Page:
Minding what matters
Sunday, March 17, 2013
Last year my life felt like it was unraveling. It was full of wonderful, but intense changes. In fact it wasn't the year per say, but my perception of it that made me feel overwhelmed.
I finally knuckled down and agreed to see a doctor, thanks to one of my friends and my loving husband.
My doctor put me on Welbutrin. At first it sapped all my energy away. Again, it took me awhile to admit that it wasn't helping. It's like I felt that I somehow deserved to feel exhausted and sad.
Anyway, he adjusted the dose and things got a bit better. In the back of my mind I knew that I wanted to A: see a therapist to see if they could help.
When I found mine it was an answer to prayers. I didn't know how to find one. Asking for recommendations seemed odd since none of my family members had a therapist. One of my friends has a therapist, but hers wasn't covered by my insurance. It wasn't something I was comfortable talking about with aquatences either.
When I found my therapist it was through a few seemingly random events and the recommendation of a therapist who wasn't taking patients. The instant I went in I knew it was the perfect fit. Everything about the office and staff felt right.
I've been seeing my therapist for four months now. Since then I've learned meditation techniques, about the work and other ways to feel more centered. I've also had a few personal epiphanies.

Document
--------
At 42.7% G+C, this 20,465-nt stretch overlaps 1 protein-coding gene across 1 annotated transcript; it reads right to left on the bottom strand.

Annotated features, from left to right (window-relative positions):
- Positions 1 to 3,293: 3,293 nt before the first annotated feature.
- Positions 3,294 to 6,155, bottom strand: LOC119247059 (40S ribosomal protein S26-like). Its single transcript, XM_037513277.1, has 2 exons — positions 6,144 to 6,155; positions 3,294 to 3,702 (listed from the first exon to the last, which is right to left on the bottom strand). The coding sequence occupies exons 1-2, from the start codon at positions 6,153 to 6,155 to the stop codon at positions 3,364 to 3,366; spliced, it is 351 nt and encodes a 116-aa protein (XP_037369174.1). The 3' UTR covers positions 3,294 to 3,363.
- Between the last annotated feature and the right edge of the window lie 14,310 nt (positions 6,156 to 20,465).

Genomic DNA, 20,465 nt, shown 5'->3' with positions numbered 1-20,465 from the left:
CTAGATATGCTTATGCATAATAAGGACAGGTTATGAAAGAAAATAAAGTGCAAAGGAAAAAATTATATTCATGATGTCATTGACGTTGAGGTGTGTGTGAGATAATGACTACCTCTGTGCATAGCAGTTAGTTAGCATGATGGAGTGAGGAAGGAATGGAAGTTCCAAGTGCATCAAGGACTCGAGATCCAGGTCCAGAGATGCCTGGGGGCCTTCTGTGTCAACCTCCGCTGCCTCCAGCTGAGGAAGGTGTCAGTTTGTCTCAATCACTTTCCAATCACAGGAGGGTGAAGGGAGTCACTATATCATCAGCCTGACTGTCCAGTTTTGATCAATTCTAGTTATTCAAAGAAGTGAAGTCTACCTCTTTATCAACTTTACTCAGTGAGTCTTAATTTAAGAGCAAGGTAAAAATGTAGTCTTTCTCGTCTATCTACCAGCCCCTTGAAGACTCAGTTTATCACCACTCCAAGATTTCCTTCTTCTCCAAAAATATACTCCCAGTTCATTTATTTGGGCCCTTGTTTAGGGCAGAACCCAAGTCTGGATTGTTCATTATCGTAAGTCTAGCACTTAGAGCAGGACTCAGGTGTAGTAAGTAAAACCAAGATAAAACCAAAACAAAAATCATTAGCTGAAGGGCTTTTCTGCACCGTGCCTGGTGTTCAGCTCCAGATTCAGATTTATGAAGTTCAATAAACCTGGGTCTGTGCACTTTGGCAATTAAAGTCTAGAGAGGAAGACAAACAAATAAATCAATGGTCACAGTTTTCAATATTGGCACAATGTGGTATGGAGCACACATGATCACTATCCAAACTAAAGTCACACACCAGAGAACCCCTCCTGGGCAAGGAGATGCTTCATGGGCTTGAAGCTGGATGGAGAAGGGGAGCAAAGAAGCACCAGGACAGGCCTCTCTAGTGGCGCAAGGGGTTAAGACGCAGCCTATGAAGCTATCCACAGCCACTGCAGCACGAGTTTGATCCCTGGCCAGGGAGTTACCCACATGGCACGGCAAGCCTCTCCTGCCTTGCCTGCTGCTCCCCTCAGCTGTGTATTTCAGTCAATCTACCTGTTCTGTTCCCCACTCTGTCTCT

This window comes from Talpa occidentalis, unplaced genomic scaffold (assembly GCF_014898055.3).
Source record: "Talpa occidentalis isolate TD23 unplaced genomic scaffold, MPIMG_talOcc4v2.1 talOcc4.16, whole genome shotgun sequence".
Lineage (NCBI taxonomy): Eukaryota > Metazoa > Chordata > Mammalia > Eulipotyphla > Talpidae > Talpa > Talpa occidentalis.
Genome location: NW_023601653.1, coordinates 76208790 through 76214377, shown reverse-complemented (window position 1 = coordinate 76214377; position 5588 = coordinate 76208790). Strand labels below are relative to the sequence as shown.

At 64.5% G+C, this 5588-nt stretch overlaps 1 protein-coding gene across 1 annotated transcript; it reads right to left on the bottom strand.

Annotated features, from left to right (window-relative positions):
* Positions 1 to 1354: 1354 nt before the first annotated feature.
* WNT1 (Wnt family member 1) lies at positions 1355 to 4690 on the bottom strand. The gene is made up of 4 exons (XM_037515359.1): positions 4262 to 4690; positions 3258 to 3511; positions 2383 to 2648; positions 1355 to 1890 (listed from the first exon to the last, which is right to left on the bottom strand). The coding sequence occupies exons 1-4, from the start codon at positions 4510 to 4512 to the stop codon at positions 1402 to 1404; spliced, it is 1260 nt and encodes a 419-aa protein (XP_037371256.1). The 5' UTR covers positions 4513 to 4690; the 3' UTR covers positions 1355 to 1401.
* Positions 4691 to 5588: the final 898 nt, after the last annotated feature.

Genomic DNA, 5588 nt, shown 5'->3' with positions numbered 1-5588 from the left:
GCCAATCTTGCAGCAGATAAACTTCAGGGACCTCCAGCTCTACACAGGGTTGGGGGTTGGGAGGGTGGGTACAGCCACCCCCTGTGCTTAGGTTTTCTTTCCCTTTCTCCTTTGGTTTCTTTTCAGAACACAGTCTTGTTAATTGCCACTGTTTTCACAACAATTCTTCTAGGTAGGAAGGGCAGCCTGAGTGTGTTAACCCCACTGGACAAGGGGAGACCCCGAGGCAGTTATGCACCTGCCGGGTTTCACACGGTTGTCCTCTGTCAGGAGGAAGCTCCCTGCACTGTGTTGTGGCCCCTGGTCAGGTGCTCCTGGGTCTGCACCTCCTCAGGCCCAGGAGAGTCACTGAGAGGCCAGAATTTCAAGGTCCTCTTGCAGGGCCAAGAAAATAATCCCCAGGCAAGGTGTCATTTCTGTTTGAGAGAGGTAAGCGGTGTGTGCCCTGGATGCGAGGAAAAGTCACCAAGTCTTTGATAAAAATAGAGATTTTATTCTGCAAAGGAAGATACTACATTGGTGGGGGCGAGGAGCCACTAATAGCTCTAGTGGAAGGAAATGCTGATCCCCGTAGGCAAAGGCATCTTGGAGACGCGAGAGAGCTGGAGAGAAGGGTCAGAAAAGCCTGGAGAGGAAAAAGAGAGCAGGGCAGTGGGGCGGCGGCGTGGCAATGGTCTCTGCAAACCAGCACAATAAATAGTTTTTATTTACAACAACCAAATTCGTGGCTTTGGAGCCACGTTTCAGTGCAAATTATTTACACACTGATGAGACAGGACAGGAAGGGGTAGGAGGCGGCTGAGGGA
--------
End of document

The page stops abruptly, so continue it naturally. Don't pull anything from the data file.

Is it all because of the therapist? Do I think everyone should go to therapy? No, we're all individuals. My reactions have been the combination of therapy, meds and working toward being mentally and physically healthier.
However, it's been a 180 for me. Several months ago, I was constantly contemplating taking my life. I can't explain why. It's hard to put the desperately painful and mentally confusing thoughts into words. Logically I knew I wanted to live, but logic goes out of the window when that deeper emotional thought process takes over.
Asking for help was enormously hard for me. I was raised with the notion that medications and therapy were both taking the 'easy' or 'weak' way. Now I realize that it couldn't be further from the truth. I have a chemical imbalance. Taking care of it doesn't make me weak, it makes me responsible.
I'm so grateful for the love and support of friends and family on this journey. There's still a lot I need to learn, but thankfully I have those resources. I'm incredibly blessed. For me, these things have literally saved my life. It's a beautiful world and I'm glad that I can appreciate and experience the ups and downs.